Wednesday, November 14, 2018

Review - The Great Dictionary Caper

The Great Dictionary Caper
by Judy Sierra
illustrated by Eric Comstock
Date: 2018
Publisher: Simon Schuster/Paula Wiseman Books
Reading level: C
Book type: picture book non-fiction
Pages: 32
Format: e-book
Source: library

When all of the words escape from the dictionary, it’s up to Noah Webster to restore alphabetical order in this supremely wacky picture book that celebrates language.

Words have secret lives. On a quiet afternoon the words escape the dictionary (much to the consternation of Mr. Noah Webster) and flock to Hollywood for a huge annual event—Lexi-Con. Liberated from the pages, words get together with friends and relations in groups including an onomatopoeia marching band, the palindrome family reunion, and hide-and-seek antonyms. It’s all great fun until the words disagree and begin to fall apart. Can Noah Webster step in to restore order before the dictionary is disorganized forever?

(synopsis from Goodreads)

This book is actually kind of fun... though I would have a few reservations about recommending it to younger children.

Set around the idea of a bunch of words escaping from a dictionary, this book shows off different types of words, with (mostly) clear illustrations. We see onomatopoeia, antonyms, contractions, action verbs, rhymes, anagrams, palindromes, and more. The illustrations looked very retro to me, which I kind of liked.

My only complaint is that, on some pages, it wasn't always clear which type of word was which. For example, on the conjunctions page, those words are mixed together with interjections. Yes, the interjections page came immediately before, but there's no colour or illustration difference setting off the two types of words, so if these are new concepts, there might be some confusion.

Other than that, though, this is a fun look at many different kinds of words. The section with archaic words was especially entertaining. At least that page didn't cause a garboil in my head. (Thankfully, those words are included in the glossary at the end.)

Quotable moment:


Premise: 4/5
Meter: n/a
Writing: 3/5
Illustrations: 3/5
Originality: 4/5

Enjoyment: 4/5

Overall: 3.67 out of 5

Review - Don't Dangle Your Participle

Don't Dangle Your Participle
by Vanita Oelschlager
illustrated by Mike DeSantis
Date: 2014
Publisher: Vanita Books
Reading level: C
Book type: picture book non-fiction
Pages: 22
Format: e-book
Source: NetGalley

Words and pictures show children what a dangling participle is all about. Young readers are shown an incorrect sentence that has in it a dangling participle. They are then taught how to make the sentence read correctly. It is done in a cute and humorous way. The dangling participle loses its way and the children learns how to help it find its way back to the correct spot in the sentence. This is followed by some comical examples of sentences with dangling participles and their funny illustrations, followed by an illustration of the corrected sentence. Young readers will have fun recognizing this problem in sentence construction and learning how to fix it.

(synopsis from Goodreads)

I'm not sure how much the target audience will get out of this, considering I've seen the dreaded dangling participle in published novels (obviously, it's a tricky concept, even for adults). I think the explanation pages at the beginning might be a little bit confusing for kids; things are explained clearly, but with an unfortunate side effect of sounding a bit like a textbook. Once the book gets into the silly illustrated examples, things are much better. You can clearly see how the dangling participle changes the meaning of the sentence. (I did think a couple of the examples--Susie and her balloons and Ida and her ice cream--might've been a little confusing, though, as they could've been fantasy or simply figurative language, and not necessarily dangling participles in certain contexts.)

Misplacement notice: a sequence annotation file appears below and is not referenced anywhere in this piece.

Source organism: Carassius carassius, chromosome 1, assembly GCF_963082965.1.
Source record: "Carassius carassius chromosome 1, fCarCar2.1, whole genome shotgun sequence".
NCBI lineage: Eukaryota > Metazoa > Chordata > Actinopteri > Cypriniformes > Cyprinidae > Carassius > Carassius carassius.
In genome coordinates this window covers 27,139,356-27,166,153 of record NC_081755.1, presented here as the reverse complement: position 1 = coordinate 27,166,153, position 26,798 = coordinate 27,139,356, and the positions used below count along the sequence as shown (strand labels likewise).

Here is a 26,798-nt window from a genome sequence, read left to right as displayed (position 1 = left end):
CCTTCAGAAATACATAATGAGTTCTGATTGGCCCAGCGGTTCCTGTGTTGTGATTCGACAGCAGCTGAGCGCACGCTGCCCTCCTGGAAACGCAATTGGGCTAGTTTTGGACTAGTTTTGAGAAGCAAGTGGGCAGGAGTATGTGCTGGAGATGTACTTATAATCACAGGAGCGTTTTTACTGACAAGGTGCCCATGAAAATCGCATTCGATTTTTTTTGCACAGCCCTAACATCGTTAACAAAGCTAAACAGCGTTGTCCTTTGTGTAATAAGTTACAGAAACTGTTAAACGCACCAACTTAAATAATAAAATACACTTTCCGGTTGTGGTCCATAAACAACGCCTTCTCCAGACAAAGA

I probably would've liked this book when I was a kid (more than I did as an adult), but then I've always been interested in how languages are put together. I'm not sure if it would have a broad appeal for the general population of young readers, though.

Quotable moment:


Premise: 3/5
Meter: n/a
Writing: 3/5
Illustrations: 3/5
Originality: 3/5

Enjoyment: 3/5

Overall: 3 out of 5

Review - Birds of a Feather: A Book of Idioms and Silly Pictures

Birds of a Feather: A Book of Idioms and Silly Pictures
by Vanita Oelschlager
illustrated by Robin Hegan
Date: 2009
Publisher: Vanita Books
Reading level: C
Book type: picture book non-fiction
Pages: 32
Format: e-book
Source: NetGalley

Children are innately curious about words, especially phrases that make them laugh ("Ants in your pants!"), sound silly ("Barking up the wrong tree" or "Goosebumps") or trigger images that tickle a child's sense of the absurd ("Like a bull in a china shop"). Birds of a Feather introduces children to the magic of idioms words that separately have one meaning, but together take on something entirely different. Birds of a Feather introduces idioms with outlandish illustrations of what the words describe literally. The reader then has to guess the "real" meaning of the phrases (which is upside down in the corner of each spread). At the end of the book, the reader is invited to learn more about these figures of speech.

(synopsis from Goodreads)

This is not really what I was expecting, and it kind of missed the mark for me. This is basically just a collection of illustrated idioms (some illustrated better than others; what was with the square "butterflies in your stomach"?) with basic descriptions of what the idioms mean. For example, "ants in your pants" means you are "excited and squirmy and can't sit still". Unfortunately, that wasn't enough for me. I wanted to know why that combination of words came to be used in that way, and I probably would've loved learning about the origins of these idioms (since I would've known the basic meanings of many of them as a child, anyway). There is one example of this at the end of the book, where "barking up the wrong tree" is given a more thorough treatment. I would've preferred the whole book to be like that, with the origins of these idioms explained, rather than just their meanings.